Many top travel sites encourage visitors to sign up to emails. And it’s a smart move because it leads to bookings. But maybe your email sign up rate isn’t great. And you’re wondering how to get more visitors to subscribe. If that’s the case, read this transmission and find out how to persuade more people to sign up. It all starts with the incentive.
The importance of email marketing for travel sites
Email subscribers are prospects and potential repeat customers. But unlike anonymous visitors, you have their email address. So you have a direct way of communicating with them. You can send marketing messages straight to their inbox, rather than hoping they’ll come back to your site when they’re ready to book.
After all, research suggests over 90% of visitors are not ready to buy when they first visit a website. Which leaves them open to trying new places when they are ready.
Email marketing closes the floodgates. Prospects get a timely email from you advertising flights, hotels and holidays they’re interested in. And for them it makes sense to at least see what you’re offering before going elsewhere.
It’s simply more convenient. All they have to do is click a link in an email, which is easier than starting a new search. The information comes to them; they don’t have to go looking for it.
Seth Godin describes the power of sending prospects relevant and valuable marketing messages, which they’ve agreed to receive. It’s called permission marketing. And in general, it’s far more effective than interrupting people with generic ads.
Instead of annoying potential customers by interrupting their most coveted commodity – time – Permission Marketing offers consumers incentives to accept advertising voluntarily.
In email marketing, this means giving people an incentive to subscribe to your mailing list. That way you get permission to send marketing messages and bring people back to your site when they’re ready to book.
Creating a strong incentive
Visitors only part with their email address for good reason. They get enough marketing email, a lot of which they delete without reading. The last thing they want is more rubbish clogging up their inbox.
Seth Godin calls the reason to sign up bait.
What will the selfish consumer respond to? Is there a clear and obvious benefit being offered?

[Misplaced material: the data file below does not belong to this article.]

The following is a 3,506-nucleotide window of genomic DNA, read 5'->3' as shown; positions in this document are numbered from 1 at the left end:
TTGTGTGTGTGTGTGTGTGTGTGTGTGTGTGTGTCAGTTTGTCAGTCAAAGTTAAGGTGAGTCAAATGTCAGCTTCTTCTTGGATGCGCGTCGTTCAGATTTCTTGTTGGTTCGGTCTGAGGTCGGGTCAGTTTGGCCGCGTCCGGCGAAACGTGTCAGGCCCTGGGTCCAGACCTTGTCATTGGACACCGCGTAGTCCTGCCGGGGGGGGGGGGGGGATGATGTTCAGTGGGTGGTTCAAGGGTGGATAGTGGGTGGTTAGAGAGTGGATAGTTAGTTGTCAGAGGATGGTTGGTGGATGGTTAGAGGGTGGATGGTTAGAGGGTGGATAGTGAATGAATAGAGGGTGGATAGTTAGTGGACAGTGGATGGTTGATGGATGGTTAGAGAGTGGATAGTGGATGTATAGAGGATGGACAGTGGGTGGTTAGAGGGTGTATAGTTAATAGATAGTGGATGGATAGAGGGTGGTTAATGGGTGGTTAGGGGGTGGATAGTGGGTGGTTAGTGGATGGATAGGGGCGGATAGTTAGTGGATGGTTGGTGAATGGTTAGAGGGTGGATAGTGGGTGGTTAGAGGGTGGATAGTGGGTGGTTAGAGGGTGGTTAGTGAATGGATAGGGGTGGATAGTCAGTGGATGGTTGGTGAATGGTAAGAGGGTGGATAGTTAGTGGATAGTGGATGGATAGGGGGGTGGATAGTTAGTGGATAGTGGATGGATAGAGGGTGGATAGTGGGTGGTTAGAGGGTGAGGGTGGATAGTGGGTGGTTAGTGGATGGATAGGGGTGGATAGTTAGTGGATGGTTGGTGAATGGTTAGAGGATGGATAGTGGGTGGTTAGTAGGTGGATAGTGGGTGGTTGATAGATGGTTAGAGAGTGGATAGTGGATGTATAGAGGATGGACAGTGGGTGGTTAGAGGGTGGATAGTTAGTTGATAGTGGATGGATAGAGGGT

Know your customer
The first step in creating an incentive your target customers will respond to is: know your customers.
- Are they motivated by deals, discounts and lowest prices?
- Are they interested in getting ideas and inspiration?
- Do they like competitions and winning prizes?
- What do they typically do on holiday? Eat in restaurants, hire a car?
Knowing your target audience will help you come up with bait they’ll respond to – an incentive they’ll exchange their email address for.
Bettingexpert.com boosted signups 31.54% by offering free betting tips, as opposed to just asking visitors to register.
Offering prospects a relevant incentive is crucial to permission marketing success – so something travel-related at the very least. But the more relevant, the better. An incentive related to the specific destinations people are interested in is likely to be more persuasive than something general.
Get some ideas
Offer exclusive deals and discounts by email. If your target customers are largely price-driven, then try capturing their email in exchange for exclusive deals and offers. Expedia does this:
So does Booking.com, with their ‘secret deals’:
And in a survey by Captain Conversion, getting a deal was voted the most important thing to people booking trips online.
Making the deals exclusive to email subscribers strengthens the incentive. People like to feel they’re getting a better deal than others, that they know something others don’t. It makes them feel smart and savvy.
Provide destination-related content. Trip Advisor offers holiday tips ‘tailored for the destinations you choose’.
Holiday tips, deals and reviews specifically for the destinations people are interested in helps overcome hesitation to sign up. Customers looking for a beach holiday in Barbados don’t want to receive emails advertising ski holidays in Switzerland.
Another way to tailor emails to what people are interested in is by holiday type. Visitors might not know the destination they want yet, but they do know they want a romantic city break in Europe. So offering to send these people romantic city break deals in Europe is likely to be a good incentive.
Offer activity-related premiums and discounts. What do your target customers commonly do at their destination? Do they hire cars, play sports and eat in restaurants? You could offer something like this to email subscribers, like a rental car discount voucher.
Have a prize. Thomas Cook gives visitors the chance to win £250 holiday money when they sign up. Rather than just ‘£250’, they add relevance and excitement by saying ‘holiday money’. Everyone likes the idea of holiday money to spend on things they want abroad – rather than bills at home.
So those are some incentives you can use to supercharge sign ups to your mailing list. You then send out relevant marketing emails, bringing prospects back to book on your site when they’re ready. Power up!